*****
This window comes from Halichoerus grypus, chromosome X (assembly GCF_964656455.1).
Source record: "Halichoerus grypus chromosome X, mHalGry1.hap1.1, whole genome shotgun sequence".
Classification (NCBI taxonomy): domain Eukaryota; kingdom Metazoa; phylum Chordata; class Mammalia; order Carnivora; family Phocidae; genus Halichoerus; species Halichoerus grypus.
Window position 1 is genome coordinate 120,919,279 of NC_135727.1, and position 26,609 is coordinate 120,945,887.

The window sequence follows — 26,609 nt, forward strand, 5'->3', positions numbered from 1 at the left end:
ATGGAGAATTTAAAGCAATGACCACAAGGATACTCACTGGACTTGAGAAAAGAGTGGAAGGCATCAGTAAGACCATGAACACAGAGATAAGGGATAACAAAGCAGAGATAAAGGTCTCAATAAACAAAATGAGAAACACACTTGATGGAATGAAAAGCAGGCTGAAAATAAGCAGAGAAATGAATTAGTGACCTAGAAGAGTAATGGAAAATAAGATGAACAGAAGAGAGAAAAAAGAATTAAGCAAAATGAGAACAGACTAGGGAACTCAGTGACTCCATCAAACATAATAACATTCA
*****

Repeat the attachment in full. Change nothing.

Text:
This window comes from Halichoerus grypus, chromosome X (assembly GCF_964656455.1).
Source record: "Halichoerus grypus chromosome X, mHalGry1.hap1.1, whole genome shotgun sequence".
Classification (NCBI taxonomy): domain Eukaryota; kingdom Metazoa; phylum Chordata; class Mammalia; order Carnivora; family Phocidae; genus Halichoerus; species Halichoerus grypus.
Window position 1 is genome coordinate 120,919,279 of NC_135727.1, and position 26,609 is coordinate 120,945,887.

The window sequence follows — 26,609 nt, forward strand, 5'->3', positions numbered from 1 at the left end:
ATGGAGAATTTAAAGCAATGACCACAAGGATACTCACTGGACTTGAGAAAAGAGTGGAAGGCATCAGTAAGACCATGAACACAGAGATAAGGGATAACAAAGCAGAGATAAAGGTCTCAATAAACAAAATGAGAAACACACTTGATGGAATGAAAAGCAGGCTGAAAATAAGCAGAGAAATGAATTAGTGACCTAGAAGAGTAATGGAAAATAAGATGAACAGAAGAGAGAAAAAAGAATTAAGCAAAATGAGAACAGACTAGGGAACTCAGTGACTCCATCAAACATAATAACATTCA